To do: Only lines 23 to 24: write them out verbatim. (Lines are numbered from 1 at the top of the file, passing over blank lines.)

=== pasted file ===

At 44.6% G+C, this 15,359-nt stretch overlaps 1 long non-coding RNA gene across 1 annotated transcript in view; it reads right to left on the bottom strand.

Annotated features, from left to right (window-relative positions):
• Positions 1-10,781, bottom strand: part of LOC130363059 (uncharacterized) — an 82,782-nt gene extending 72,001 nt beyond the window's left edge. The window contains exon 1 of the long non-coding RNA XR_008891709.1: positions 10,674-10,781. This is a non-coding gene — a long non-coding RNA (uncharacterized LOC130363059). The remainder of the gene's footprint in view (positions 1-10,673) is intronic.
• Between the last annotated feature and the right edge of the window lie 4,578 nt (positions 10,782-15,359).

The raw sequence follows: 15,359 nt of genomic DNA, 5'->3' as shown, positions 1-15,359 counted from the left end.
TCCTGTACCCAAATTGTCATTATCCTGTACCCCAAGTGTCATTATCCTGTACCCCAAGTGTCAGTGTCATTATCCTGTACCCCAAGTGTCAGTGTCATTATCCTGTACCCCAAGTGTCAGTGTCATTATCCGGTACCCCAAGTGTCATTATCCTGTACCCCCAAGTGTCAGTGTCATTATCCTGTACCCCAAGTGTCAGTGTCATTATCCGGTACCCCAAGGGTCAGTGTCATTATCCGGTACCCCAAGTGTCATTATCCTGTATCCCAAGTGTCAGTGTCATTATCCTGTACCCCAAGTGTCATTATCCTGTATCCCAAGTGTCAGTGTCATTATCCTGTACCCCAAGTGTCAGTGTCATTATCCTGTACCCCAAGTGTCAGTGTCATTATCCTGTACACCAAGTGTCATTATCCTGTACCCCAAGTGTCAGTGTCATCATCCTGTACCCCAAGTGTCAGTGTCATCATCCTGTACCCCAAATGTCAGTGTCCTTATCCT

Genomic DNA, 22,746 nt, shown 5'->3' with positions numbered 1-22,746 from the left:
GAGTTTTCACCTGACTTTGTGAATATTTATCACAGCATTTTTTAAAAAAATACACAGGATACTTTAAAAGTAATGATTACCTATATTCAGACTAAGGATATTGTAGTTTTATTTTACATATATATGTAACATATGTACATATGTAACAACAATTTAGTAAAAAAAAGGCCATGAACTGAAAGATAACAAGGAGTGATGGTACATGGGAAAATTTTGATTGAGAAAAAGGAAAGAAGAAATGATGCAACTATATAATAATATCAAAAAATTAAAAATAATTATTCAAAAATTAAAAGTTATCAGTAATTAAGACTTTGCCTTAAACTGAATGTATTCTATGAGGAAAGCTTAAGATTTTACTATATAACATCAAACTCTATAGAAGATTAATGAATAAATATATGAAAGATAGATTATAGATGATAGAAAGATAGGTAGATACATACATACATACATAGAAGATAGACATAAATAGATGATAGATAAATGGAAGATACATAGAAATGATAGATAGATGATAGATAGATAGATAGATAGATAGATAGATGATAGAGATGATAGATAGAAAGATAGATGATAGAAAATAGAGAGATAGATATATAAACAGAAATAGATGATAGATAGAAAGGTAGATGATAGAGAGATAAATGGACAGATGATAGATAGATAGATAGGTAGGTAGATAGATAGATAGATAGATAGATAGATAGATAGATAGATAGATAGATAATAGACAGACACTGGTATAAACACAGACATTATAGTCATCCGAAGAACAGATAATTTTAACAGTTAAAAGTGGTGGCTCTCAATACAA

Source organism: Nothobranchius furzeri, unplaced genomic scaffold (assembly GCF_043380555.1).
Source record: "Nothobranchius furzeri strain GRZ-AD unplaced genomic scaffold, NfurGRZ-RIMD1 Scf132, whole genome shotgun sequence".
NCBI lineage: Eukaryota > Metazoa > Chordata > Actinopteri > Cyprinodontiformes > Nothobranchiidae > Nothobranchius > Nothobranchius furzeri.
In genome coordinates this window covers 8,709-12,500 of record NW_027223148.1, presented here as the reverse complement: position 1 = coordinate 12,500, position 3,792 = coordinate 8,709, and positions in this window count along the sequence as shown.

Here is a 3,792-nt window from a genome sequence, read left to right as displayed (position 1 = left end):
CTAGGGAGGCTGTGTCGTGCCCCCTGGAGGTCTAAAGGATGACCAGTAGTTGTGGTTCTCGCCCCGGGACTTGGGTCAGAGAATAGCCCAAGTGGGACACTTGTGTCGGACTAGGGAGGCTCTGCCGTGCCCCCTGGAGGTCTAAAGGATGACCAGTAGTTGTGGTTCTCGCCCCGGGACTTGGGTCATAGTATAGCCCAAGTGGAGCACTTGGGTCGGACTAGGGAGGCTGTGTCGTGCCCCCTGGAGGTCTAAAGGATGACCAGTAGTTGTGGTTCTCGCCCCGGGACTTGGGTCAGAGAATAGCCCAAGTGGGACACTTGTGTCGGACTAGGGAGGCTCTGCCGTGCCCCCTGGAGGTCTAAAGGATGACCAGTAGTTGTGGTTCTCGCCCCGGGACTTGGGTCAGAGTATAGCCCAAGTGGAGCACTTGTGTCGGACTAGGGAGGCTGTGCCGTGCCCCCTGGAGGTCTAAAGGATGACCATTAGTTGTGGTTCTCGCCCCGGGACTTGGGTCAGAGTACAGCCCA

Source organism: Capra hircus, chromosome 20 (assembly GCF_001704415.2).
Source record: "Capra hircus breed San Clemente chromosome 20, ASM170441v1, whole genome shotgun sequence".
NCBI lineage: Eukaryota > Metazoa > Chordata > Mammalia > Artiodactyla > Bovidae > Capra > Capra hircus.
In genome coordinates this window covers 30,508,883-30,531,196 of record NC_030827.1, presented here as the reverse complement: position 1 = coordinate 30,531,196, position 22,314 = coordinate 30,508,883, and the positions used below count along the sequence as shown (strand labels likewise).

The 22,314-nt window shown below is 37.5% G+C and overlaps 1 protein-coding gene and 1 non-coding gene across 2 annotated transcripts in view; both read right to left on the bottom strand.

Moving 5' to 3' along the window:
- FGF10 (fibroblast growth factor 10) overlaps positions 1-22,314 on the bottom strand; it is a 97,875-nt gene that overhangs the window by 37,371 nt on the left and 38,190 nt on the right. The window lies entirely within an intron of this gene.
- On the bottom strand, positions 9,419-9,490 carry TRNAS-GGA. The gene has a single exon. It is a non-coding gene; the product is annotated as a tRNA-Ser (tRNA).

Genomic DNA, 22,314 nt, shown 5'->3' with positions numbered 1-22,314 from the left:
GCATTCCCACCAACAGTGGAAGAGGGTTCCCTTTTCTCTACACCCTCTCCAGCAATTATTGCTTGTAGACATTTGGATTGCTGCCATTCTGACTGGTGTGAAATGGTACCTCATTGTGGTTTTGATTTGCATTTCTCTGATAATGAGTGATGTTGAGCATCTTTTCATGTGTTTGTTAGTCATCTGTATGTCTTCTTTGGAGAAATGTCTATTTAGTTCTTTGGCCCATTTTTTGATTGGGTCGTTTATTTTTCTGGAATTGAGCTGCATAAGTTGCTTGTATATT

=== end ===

Genomic DNA, 22,314 nt, shown 5'->3' with positions numbered 1-22,314 from the left:
GCATTCCCACCAACAGTGGAAGAGGGTTCCCTTTTCTCTACACCCTCTCCAGCAATTATTGCTTGTAGACATTTGGATTGCTGCCATTCTGACTGGTGTGAAATGGTACCTCATTGTGGTTTTGATTTGCATTTCTCTGATAATGAGTGATGTTGAGCATCTTTTCATGTGTTTGTTAGTCATCTGTATGTCTTCTTTGGAGAAATGTCTATTTAGTTCTTTGGCCCATTTTTTGATTGGGTCGTTTATTTTTCTGGAATTGAGCTGCATAAGTTGCTTGTATATT